nytheatre.com review by Martin Denton
September 17, 2005
"We lost. They won. We left, they stayed. They're destroying themselves.... We have forced them to be whores."
The American Immigrant Experience usually goes like this: people who were victimized by a repressive regime because of their ethnicity or religion or political beliefs, or people in search of economic opportunities unavailable to them in their homeland, made an arduous journey to America, seeking freedom and/or a better life for themselves and their families. This is the credo we live on and live with in America—the legend (mostly true) of the Melting Pot that helps define us as a nation.
But some immigrants have had a different experience. Many of the Cubans who fled Castro's revolution in the 1950s and '60s were rich and privileged, people who had been oppressing and exploiting the underdogs who, in the usual circumstance, would themselves have been the likelier refugees to the United States. They brought with them a deep and abiding hatred of Castro, who took away their livelihoods, homes, and homeland; that hatred coincided perfectly with official U.S. policy toward Cuba, which meant that opportunities for reconciliation, either national or personal, were squelched for decades.
So being a Cuban American means, often, something very different from being, say, a Mexican American or a Chinese American. Nobody understands this as well as playwright Eduardo Machado—or at least no dramatist has been so willing to explore this subject in his work. And no Machado play has dealt with the turmoil of the Cuban American experience as plainly and brazenly as Kissing Fidel, now at INTAR in a smashing production directed by Michael John Garces. This play—harsh, diffuse, bitter, and often darkly comic—has much to teach us, regardless of our ethnic origins.
Machado's play is about the Big Lies people tell themselves to survive: the layers of hypocrisy that can justify, for example, telling your mother that you're straight and Republican even though you're a gay Democrat. Machado explores the differences between those personal expediencies and the larger ones that essentially ensure that your less fortunate relatives and countrymen live in desperate circumstances while you thrive, spouting what amounts to hot air about the repressive regime you left behind but not doing anything substantive about it. (See the quote from the play at the beginning of this review.)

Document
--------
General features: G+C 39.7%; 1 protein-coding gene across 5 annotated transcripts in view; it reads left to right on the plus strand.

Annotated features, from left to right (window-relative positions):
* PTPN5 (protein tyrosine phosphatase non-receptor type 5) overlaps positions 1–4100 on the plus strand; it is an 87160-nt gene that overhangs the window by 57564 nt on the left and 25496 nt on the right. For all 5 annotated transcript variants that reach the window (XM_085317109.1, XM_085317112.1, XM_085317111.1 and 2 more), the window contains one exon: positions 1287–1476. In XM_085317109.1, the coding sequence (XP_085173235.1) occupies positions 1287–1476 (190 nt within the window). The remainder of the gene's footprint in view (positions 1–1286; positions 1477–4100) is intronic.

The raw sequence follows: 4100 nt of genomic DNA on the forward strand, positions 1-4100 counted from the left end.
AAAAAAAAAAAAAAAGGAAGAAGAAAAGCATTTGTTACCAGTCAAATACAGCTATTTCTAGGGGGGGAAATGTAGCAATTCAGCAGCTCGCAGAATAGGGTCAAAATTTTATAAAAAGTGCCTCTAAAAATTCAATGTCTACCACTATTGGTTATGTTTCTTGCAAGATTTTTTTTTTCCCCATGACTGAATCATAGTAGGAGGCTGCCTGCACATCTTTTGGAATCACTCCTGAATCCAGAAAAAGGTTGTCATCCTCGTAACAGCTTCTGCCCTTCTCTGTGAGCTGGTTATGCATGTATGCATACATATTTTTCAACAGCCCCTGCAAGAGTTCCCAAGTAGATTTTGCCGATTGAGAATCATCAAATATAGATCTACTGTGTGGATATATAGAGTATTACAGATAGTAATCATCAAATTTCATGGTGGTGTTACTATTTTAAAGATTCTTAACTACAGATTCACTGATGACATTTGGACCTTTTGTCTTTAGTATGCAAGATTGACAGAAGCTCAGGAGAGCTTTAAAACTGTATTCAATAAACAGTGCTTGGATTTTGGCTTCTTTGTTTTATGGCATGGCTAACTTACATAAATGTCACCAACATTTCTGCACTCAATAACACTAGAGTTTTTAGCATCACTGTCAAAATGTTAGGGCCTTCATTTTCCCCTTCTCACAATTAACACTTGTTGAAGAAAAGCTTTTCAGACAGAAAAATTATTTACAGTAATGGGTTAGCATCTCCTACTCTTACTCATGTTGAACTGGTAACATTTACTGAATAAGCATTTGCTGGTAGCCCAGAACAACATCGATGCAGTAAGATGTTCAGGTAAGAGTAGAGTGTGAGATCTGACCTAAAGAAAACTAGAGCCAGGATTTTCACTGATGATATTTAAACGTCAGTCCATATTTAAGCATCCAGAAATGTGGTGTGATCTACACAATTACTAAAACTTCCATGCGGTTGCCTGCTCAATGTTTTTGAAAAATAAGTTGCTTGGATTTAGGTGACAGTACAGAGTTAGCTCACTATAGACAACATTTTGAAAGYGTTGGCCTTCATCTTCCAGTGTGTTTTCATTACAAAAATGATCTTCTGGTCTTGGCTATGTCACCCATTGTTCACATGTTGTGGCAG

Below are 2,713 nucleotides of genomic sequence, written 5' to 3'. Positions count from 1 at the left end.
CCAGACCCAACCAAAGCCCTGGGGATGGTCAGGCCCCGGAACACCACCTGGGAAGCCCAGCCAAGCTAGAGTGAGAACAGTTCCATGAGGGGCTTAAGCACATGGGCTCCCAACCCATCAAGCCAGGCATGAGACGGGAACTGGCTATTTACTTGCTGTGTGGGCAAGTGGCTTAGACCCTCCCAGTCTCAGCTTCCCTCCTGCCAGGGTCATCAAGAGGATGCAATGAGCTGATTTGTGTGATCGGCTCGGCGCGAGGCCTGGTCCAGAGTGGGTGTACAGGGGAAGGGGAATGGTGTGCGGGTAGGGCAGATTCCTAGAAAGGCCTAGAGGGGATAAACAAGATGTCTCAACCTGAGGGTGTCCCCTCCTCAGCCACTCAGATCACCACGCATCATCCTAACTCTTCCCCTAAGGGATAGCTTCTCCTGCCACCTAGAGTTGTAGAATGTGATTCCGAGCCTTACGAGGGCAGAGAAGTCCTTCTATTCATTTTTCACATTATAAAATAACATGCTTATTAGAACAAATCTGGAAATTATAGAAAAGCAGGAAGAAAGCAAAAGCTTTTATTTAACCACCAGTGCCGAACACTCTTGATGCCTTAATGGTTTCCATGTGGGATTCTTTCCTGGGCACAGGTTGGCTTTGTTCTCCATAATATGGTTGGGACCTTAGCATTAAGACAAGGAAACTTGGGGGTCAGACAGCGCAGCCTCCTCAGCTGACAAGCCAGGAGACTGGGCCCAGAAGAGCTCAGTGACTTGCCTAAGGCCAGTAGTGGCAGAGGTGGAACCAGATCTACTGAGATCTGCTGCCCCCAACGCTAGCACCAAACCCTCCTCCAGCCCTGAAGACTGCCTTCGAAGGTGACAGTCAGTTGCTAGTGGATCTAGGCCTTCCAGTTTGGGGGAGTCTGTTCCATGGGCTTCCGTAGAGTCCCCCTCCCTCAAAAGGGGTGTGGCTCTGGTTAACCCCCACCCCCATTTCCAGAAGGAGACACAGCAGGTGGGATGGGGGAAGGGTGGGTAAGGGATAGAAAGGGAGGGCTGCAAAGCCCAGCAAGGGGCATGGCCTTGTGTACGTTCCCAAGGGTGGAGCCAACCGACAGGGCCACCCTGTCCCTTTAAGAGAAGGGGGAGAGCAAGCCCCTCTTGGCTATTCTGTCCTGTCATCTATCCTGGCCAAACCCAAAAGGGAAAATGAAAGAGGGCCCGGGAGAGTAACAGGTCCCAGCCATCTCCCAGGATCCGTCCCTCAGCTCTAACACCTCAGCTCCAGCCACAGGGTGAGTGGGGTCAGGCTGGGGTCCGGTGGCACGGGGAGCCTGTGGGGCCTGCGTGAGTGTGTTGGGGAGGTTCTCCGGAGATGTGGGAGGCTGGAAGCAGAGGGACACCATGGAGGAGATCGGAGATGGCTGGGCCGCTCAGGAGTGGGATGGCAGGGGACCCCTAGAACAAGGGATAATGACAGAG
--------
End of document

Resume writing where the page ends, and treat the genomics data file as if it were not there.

It's also about forgiveness and moving forward. The play takes place at an upscale Miami funeral home, where the matriarch of a Cuban immigrant family is about to be buried. Her daughter, Miriam, is dutifully going through the motions of saying goodbye to a mother she clearly disliked; Miriam's brother Osvaldo is also here, along with his sister-in-law Yolanda and Miriam's 30-year-old son Daniel, a successful architect (the closet case I was referring to a moment ago).
Into this dysfunctionally complacent morass of family come two strangers. First, there's Oscar, Osvaldo's son, a 40-something novelist, successful but badly battered psychologically. He has exposed his family history to the world in his books, and as a result is something of a pariah among this group; and as if that's not enough, he has arrived with the news that he is heading for Cuba, where he plans to kiss Fidel Castro and forgive him for what he did to his country and his family. The second stranger is the brilliant second act surprise that Machado uses to catalyze his play's searing climax and conclusion; he's someone no one is expecting, and therefore a grand theatrical device that it would be wrong to give away.
Garces's production is well-tuned to Machado's writing, which always feels a bit heightened, perhaps even a bit surreal: these are larger-than-life impressions of people rather than perfectly realistic depictions of them. Actors Karen Kondazian (Miriam), Judith Delgado (Yolanda), and Lazaro Perez (Osvaldo), in particular, seem in synch with this idea as well, offering outsized characterizations that are just this side of mythic archetypes. Bryant Mason is less assured as Oscar, but Javier Rivera (Daniel) and Andres Munar (as the second stranger, Ismael) are terrific here, offering very different, entirely contemporary takes on sons reaping the sins of their fathers in disparate ways. Mikiko Suzuki's chic, stark set—a spare but well-appointed anteroom in the funeral parlor—defines the play's environment with deft economy.
Kissing Fidel feels designed to agitate and aggravate, which happens too rarely in the theatre these days. But Machado has some useful things to tell us here—not just about the Cuban experience in America specifically, but about the ways that comfortable complacency makes it so easy for us to rationalize ugly truths about ourselves, regardless of where we come from. It really is not to be missed.